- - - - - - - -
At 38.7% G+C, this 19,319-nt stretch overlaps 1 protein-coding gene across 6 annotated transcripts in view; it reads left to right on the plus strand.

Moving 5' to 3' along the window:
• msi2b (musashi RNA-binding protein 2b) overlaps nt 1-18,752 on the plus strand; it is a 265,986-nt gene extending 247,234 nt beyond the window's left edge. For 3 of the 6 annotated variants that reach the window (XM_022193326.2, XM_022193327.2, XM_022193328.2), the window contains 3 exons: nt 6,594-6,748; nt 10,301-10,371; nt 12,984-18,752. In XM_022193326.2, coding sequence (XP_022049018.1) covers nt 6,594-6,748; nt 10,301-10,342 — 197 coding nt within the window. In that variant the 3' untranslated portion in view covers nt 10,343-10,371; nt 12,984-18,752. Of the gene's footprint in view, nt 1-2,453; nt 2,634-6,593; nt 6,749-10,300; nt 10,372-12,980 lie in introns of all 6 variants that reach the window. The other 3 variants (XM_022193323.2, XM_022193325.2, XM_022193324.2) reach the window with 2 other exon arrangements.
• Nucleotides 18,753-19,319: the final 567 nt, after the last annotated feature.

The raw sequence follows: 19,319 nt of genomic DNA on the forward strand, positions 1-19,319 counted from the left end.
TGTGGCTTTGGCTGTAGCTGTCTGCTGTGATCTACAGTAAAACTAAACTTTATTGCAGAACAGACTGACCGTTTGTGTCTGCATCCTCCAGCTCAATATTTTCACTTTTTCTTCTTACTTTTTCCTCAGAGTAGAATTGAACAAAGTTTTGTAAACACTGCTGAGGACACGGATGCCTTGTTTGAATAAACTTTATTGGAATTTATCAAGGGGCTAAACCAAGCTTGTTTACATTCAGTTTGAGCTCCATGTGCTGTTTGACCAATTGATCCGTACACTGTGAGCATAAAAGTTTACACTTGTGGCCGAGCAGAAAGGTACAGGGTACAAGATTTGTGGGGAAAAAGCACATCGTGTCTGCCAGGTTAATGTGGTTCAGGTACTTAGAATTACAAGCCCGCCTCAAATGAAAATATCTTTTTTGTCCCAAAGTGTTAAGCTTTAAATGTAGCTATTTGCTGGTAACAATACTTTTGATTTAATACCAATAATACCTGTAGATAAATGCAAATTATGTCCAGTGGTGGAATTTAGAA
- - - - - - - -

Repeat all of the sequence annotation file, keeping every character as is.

At 38.7% G+C, this 19,319-nt stretch overlaps 1 protein-coding gene across 6 annotated transcripts in view; it reads left to right on the plus strand.

Moving 5' to 3' along the window:
• msi2b (musashi RNA-binding protein 2b) overlaps nt 1-18,752 on the plus strand; it is a 265,986-nt gene extending 247,234 nt beyond the window's left edge. For 3 of the 6 annotated variants that reach the window (XM_022193326.2, XM_022193327.2, XM_022193328.2), the window contains 3 exons: nt 6,594-6,748; nt 10,301-10,371; nt 12,984-18,752. In XM_022193326.2, coding sequence (XP_022049018.1) covers nt 6,594-6,748; nt 10,301-10,342 — 197 coding nt within the window. In that variant the 3' untranslated portion in view covers nt 10,343-10,371; nt 12,984-18,752. Of the gene's footprint in view, nt 1-2,453; nt 2,634-6,593; nt 6,749-10,300; nt 10,372-12,980 lie in introns of all 6 variants that reach the window. The other 3 variants (XM_022193323.2, XM_022193325.2, XM_022193324.2) reach the window with 2 other exon arrangements.
• Nucleotides 18,753-19,319: the final 567 nt, after the last annotated feature.

The raw sequence follows: 19,319 nt of genomic DNA on the forward strand, positions 1-19,319 counted from the left end.
TGTGGCTTTGGCTGTAGCTGTCTGCTGTGATCTACAGTAAAACTAAACTTTATTGCAGAACAGACTGACCGTTTGTGTCTGCATCCTCCAGCTCAATATTTTCACTTTTTCTTCTTACTTTTTCCTCAGAGTAGAATTGAACAAAGTTTTGTAAACACTGCTGAGGACACGGATGCCTTGTTTGAATAAACTTTATTGGAATTTATCAAGGGGCTAAACCAAGCTTGTTTACATTCAGTTTGAGCTCCATGTGCTGTTTGACCAATTGATCCGTACACTGTGAGCATAAAAGTTTACACTTGTGGCCGAGCAGAAAGGTACAGGGTACAAGATTTGTGGGGAAAAAGCACATCGTGTCTGCCAGGTTAATGTGGTTCAGGTACTTAGAATTACAAGCCCGCCTCAAATGAAAATATCTTTTTTGTCCCAAAGTGTTAAGCTTTAAATGTAGCTATTTGCTGGTAACAATACTTTTGATTTAATACCAATAATACCTGTAGATAAATGCAAATTATGTCCAGTGGTGGAATTTAGAA